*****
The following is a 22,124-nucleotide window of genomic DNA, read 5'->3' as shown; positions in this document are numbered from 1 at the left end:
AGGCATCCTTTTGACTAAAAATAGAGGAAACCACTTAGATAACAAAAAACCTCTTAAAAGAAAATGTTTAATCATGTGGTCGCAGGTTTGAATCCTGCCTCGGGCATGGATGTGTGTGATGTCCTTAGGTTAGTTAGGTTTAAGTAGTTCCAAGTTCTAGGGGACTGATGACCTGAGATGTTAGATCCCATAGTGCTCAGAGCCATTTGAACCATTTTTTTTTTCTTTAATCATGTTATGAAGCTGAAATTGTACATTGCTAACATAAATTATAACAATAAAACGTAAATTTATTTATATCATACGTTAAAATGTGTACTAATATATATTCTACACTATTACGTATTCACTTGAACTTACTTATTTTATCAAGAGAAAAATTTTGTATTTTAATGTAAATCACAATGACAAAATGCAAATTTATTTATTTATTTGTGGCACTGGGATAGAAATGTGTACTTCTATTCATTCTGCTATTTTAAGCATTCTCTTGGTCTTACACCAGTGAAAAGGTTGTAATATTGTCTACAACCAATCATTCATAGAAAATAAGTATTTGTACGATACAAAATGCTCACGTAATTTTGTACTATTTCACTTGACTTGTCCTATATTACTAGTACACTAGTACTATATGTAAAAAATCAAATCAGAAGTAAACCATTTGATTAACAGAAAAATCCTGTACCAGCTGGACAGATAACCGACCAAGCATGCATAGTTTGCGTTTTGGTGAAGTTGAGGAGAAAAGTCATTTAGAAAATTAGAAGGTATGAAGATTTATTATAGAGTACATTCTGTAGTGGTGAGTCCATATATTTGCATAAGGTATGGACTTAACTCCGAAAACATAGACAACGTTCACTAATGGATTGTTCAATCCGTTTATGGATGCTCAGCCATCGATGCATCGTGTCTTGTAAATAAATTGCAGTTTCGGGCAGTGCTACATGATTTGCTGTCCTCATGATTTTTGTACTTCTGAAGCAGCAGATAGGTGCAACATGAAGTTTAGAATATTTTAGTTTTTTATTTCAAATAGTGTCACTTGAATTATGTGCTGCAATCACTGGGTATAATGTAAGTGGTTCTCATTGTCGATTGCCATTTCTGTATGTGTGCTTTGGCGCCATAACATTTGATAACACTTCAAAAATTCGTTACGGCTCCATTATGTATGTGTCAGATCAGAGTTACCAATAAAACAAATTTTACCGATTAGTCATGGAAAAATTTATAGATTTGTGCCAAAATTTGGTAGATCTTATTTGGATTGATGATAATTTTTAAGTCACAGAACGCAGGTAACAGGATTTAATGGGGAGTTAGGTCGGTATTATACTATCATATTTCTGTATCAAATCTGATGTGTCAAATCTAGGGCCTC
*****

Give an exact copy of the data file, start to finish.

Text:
The following is a 22,124-nucleotide window of genomic DNA, read 5'->3' as shown; positions in this document are numbered from 1 at the left end:
AGGCATCCTTTTGACTAAAAATAGAGGAAACCACTTAGATAACAAAAAACCTCTTAAAAGAAAATGTTTAATCATGTGGTCGCAGGTTTGAATCCTGCCTCGGGCATGGATGTGTGTGATGTCCTTAGGTTAGTTAGGTTTAAGTAGTTCCAAGTTCTAGGGGACTGATGACCTGAGATGTTAGATCCCATAGTGCTCAGAGCCATTTGAACCATTTTTTTTTTCTTTAATCATGTTATGAAGCTGAAATTGTACATTGCTAACATAAATTATAACAATAAAACGTAAATTTATTTATATCATACGTTAAAATGTGTACTAATATATATTCTACACTATTACGTATTCACTTGAACTTACTTATTTTATCAAGAGAAAAATTTTGTATTTTAATGTAAATCACAATGACAAAATGCAAATTTATTTATTTATTTGTGGCACTGGGATAGAAATGTGTACTTCTATTCATTCTGCTATTTTAAGCATTCTCTTGGTCTTACACCAGTGAAAAGGTTGTAATATTGTCTACAACCAATCATTCATAGAAAATAAGTATTTGTACGATACAAAATGCTCACGTAATTTTGTACTATTTCACTTGACTTGTCCTATATTACTAGTACACTAGTACTATATGTAAAAAATCAAATCAGAAGTAAACCATTTGATTAACAGAAAAATCCTGTACCAGCTGGACAGATAACCGACCAAGCATGCATAGTTTGCGTTTTGGTGAAGTTGAGGAGAAAAGTCATTTAGAAAATTAGAAGGTATGAAGATTTATTATAGAGTACATTCTGTAGTGGTGAGTCCATATATTTGCATAAGGTATGGACTTAACTCCGAAAACATAGACAACGTTCACTAATGGATTGTTCAATCCGTTTATGGATGCTCAGCCATCGATGCATCGTGTCTTGTAAATAAATTGCAGTTTCGGGCAGTGCTACATGATTTGCTGTCCTCATGATTTTTGTACTTCTGAAGCAGCAGATAGGTGCAACATGAAGTTTAGAATATTTTAGTTTTTTATTTCAAATAGTGTCACTTGAATTATGTGCTGCAATCACTGGGTATAATGTAAGTGGTTCTCATTGTCGATTGCCATTTCTGTATGTGTGCTTTGGCGCCATAACATTTGATAACACTTCAAAAATTCGTTACGGCTCCATTATGTATGTGTCAGATCAGAGTTACCAATAAAACAAATTTTACCGATTAGTCATGGAAAAATTTATAGATTTGTGCCAAAATTTGGTAGATCTTATTTGGATTGATGATAATTTTTAAGTCACAGAACGCAGGTAACAGGATTTAATGGGGAGTTAGGTCGGTATTATACTATCATATTTCTGTATCAAATCTGATGTGTCAAATCTAGGGCCTC